Incorporating Full Attenuation Mechanisms of Poroelastic Media for Realistic Subsurface Sensing
Porous materials are ubiquitous in the subsurface formations of the earth where acoustic and seismic waves are used for remote sensing. However, it is not well understood how the dissipation and the dispersion of poroelastic waves are caused by the viscoelastic and viscous properties of the constituents such as solid grains and pore fluid and by the viscoelastic dissipation of the solid frame, as well as the viscodynamic coupling of the pore fluid to the solid frame due to its global and local flows relative to the solid grains. Such attenuation mechanisms have seldom been incorporated in subsurface sensing simulations, although they can be very important to applications. In this paper, we propose a complete attenuation model, including both full stiffness and viscodynamic dissipation, for poroelastic media in seismic wave simulations. Completely based on a generalized Zener model, the effects associated with physical dissipation and frequency-dependent dispersion are accurately simulated by a finite-difference time-domain algorithm. Verifications with analytical solutions show the accuracy, efficiency, and flexibility of our method. Numerical results demonstrate that the attenuation of Biot's model in the sediment of the seafloor has significant effects on acoustic wave scattering from complex geologic structures.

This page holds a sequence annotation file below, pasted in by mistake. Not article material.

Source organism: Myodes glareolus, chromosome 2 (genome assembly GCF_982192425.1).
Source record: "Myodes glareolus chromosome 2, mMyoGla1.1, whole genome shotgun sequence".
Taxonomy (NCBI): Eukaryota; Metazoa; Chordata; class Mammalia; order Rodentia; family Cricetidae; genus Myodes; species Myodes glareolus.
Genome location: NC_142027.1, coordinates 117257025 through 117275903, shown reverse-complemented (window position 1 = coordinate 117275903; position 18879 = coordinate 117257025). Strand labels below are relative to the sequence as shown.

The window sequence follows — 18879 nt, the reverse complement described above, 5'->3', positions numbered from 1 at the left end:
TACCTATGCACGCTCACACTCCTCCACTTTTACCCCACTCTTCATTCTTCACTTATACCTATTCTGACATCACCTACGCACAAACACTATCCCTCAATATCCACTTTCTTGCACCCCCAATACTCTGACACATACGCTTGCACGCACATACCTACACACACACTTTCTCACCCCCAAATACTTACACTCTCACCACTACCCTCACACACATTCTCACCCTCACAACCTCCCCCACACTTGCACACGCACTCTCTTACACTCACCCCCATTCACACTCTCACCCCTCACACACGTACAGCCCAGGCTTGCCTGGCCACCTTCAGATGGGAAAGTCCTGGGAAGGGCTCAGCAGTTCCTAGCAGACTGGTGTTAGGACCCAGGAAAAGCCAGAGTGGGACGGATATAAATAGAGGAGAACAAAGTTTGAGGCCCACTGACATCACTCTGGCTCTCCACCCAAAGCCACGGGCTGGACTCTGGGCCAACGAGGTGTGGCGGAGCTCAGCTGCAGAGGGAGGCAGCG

Zhuang, M; Zhan, Q; Zhou, J; Liu, N; Liu, QH
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